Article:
Dr. Peterlin studies the regulation of expression of genes that have immunological significance. A major effort of his laboratory is directed towards the elucidation of a normal and aberrant expression of major histocompatibility complex (MHC) class II proteins that lead to immunodeficiency and autoimmunity. Thus, he is following pathways of antigen processing and presentation and T cell responses at the molecular level. In addition, his studies have elucidated mechanisms of action of accessory and regulatory proteins encoded by the human immunodeficiency virus (HIV), which causes the acquired immunodeficiency syndrome (AIDS).
Major histocompatibility complex antigens or transplantation antigens are essential polymorphic determinants that specify antigen presentation and T cell help. They initiate and propagate normal and abnormal immune responses. They are peptide carriers that present antigens to the T cell antigen receptor and that allow for T cells to recognize specific B cell subpopulations. Absent expression of MHCII determinants results in poor T cell development, lack of mature peripheral T cell populations, and severe combined immunodeficiency (bare lymphocyte syndrome). Surprisingly, differential expression of MHCII determinants can also result in autoimmunity or agammaglobulinemia. Dr. Peterlin studies the genetic bases of the BLS and its affected genes. These regulatory proteins and their genes are used to reproduce BLS and create new models of autoimmune diseases in mice. For example, targeting the expression of MHCII determinants and costimulatory molecules to chondrocytes and synoviocytes has also created a new model of inflammatory arthritis in the mouse. Doing the same to tumor cells (breast carcinoma) resulted in effective immunotherapy against the disease.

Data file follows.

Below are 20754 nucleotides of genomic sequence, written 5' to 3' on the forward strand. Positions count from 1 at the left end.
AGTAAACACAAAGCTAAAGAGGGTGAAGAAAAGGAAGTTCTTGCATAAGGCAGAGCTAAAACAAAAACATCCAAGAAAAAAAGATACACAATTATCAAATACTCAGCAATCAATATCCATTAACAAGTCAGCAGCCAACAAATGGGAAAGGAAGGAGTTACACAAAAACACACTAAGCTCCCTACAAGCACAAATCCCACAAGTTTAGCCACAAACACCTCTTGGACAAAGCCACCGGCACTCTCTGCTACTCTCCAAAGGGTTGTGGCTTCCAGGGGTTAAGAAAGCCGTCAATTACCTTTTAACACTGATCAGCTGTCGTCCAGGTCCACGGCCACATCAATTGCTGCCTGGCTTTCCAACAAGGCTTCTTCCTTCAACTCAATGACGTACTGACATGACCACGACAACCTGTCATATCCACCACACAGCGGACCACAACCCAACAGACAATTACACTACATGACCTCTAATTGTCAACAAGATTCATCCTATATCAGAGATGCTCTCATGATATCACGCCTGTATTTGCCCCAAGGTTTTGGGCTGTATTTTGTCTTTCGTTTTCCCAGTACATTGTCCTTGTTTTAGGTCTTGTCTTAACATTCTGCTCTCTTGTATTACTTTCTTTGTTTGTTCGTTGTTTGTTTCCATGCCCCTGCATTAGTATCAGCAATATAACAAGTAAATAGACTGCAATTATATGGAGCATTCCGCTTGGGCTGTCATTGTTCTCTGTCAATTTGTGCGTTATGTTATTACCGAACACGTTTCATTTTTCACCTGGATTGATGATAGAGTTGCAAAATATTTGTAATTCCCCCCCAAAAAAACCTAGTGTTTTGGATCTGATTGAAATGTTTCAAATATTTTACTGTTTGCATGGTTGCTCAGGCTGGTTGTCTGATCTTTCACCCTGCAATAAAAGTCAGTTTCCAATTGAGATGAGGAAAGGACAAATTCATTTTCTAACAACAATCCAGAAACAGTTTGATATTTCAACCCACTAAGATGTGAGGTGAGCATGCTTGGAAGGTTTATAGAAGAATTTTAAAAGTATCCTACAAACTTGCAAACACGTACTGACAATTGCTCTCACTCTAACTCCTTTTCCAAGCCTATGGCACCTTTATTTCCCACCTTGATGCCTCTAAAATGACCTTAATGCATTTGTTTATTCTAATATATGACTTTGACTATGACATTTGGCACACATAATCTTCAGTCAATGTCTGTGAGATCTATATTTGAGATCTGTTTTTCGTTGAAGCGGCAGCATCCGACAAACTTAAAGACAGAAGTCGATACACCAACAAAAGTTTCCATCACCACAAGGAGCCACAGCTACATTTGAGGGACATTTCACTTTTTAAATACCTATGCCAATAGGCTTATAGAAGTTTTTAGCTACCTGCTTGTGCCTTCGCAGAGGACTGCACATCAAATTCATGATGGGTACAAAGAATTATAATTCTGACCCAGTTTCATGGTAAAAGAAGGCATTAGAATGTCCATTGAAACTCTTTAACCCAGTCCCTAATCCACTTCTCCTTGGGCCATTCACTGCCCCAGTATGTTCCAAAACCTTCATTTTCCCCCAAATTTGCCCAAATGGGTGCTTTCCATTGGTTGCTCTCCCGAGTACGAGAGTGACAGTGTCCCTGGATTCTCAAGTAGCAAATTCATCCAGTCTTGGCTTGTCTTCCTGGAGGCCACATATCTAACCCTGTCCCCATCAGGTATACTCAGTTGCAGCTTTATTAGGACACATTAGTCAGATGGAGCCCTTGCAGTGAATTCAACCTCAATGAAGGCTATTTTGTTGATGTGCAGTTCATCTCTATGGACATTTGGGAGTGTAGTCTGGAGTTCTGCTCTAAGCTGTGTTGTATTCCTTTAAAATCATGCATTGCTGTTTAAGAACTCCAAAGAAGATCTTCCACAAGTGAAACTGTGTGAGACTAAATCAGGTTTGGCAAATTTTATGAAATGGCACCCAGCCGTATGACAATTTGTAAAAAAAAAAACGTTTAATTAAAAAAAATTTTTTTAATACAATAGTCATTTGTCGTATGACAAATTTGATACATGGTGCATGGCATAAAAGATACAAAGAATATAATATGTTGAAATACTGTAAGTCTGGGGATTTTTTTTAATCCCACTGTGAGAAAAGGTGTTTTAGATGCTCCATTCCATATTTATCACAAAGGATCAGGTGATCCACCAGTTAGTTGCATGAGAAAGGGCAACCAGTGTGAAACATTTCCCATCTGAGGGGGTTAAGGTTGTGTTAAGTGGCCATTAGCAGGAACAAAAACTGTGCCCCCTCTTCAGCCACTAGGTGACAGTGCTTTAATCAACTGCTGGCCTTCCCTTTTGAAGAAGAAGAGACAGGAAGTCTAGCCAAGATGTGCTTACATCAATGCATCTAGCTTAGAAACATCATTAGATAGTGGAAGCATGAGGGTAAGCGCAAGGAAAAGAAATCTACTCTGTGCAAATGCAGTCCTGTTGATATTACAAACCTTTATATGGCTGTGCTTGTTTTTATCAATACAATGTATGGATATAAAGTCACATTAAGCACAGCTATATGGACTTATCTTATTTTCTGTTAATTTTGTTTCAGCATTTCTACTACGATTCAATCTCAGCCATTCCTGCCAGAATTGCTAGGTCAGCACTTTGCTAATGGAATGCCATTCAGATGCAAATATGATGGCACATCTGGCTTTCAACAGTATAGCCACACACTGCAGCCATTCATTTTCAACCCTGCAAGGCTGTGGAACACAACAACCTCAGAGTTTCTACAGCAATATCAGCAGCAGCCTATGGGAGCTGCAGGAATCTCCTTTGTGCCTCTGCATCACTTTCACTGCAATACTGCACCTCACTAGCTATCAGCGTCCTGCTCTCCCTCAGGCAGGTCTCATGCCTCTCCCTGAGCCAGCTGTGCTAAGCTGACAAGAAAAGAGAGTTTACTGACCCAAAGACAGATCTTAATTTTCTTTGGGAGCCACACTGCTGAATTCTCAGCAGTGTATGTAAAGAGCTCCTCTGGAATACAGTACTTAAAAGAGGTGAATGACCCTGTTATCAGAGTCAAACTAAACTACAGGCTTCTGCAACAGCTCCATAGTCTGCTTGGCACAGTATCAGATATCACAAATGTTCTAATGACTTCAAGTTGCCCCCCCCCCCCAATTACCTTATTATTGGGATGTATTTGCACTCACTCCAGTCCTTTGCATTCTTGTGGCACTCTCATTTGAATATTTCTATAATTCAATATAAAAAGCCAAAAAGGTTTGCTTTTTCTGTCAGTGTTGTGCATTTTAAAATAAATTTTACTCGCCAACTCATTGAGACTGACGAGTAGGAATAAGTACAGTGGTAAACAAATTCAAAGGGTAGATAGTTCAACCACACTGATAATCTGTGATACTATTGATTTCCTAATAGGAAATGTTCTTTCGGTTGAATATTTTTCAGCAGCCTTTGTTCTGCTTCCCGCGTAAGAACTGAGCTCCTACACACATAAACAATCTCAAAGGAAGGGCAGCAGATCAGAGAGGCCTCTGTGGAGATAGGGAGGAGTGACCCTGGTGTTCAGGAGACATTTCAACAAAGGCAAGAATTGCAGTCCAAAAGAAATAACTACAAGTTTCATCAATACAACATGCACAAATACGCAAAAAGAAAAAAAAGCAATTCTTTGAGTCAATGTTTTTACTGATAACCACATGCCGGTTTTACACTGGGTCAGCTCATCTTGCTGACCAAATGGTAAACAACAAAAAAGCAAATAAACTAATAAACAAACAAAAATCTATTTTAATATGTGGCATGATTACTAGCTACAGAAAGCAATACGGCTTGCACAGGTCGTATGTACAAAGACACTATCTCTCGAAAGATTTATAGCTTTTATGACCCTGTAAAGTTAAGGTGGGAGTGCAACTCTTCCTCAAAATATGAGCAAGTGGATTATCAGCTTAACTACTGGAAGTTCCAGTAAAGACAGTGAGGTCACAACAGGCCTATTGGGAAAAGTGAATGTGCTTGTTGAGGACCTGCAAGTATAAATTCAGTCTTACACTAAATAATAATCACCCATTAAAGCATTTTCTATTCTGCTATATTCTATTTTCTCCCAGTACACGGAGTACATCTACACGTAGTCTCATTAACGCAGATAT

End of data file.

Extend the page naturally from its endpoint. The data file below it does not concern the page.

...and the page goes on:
Other projects relate to accessory and regulatory proteins of HIV. Dr. Peterlin has studied cellular factors that activate latent proviruses in infected cells. These include NF-kB and NF-AT, which are two nuclear transcription factors. In addition, his laboratory contributed to our understanding of mechanisms of action of viral proteins Nef and Tat. Tat is a trans-activator and an RNA-binding protein. Interactions between Tat and TAR, its RNA target, result in greatly increased rates of elongation of transcription. Thus, the study of cyclin dependent kinases that interact with Tat started a new direction in eukaryotic transcription. The complex regulation of these cyclin dependent kinases also dictates cellular differentation and proliferation as well as proviral latency in the host. Nef was demonstrated not only to activate cells but to facilitate the formation of optimal virions for subsequent rounds of infection. Additionally, he studies Vif and APOBEC family members, which edit RNA and contribute to genomic stability of the organism. Major efforts of the laboratory try to abrogate the viral reservoir in the host, i.e. to render HIV-1 an acute infection. Others focus on structural/functional studies of these other intriguing retroviral complexes in cells.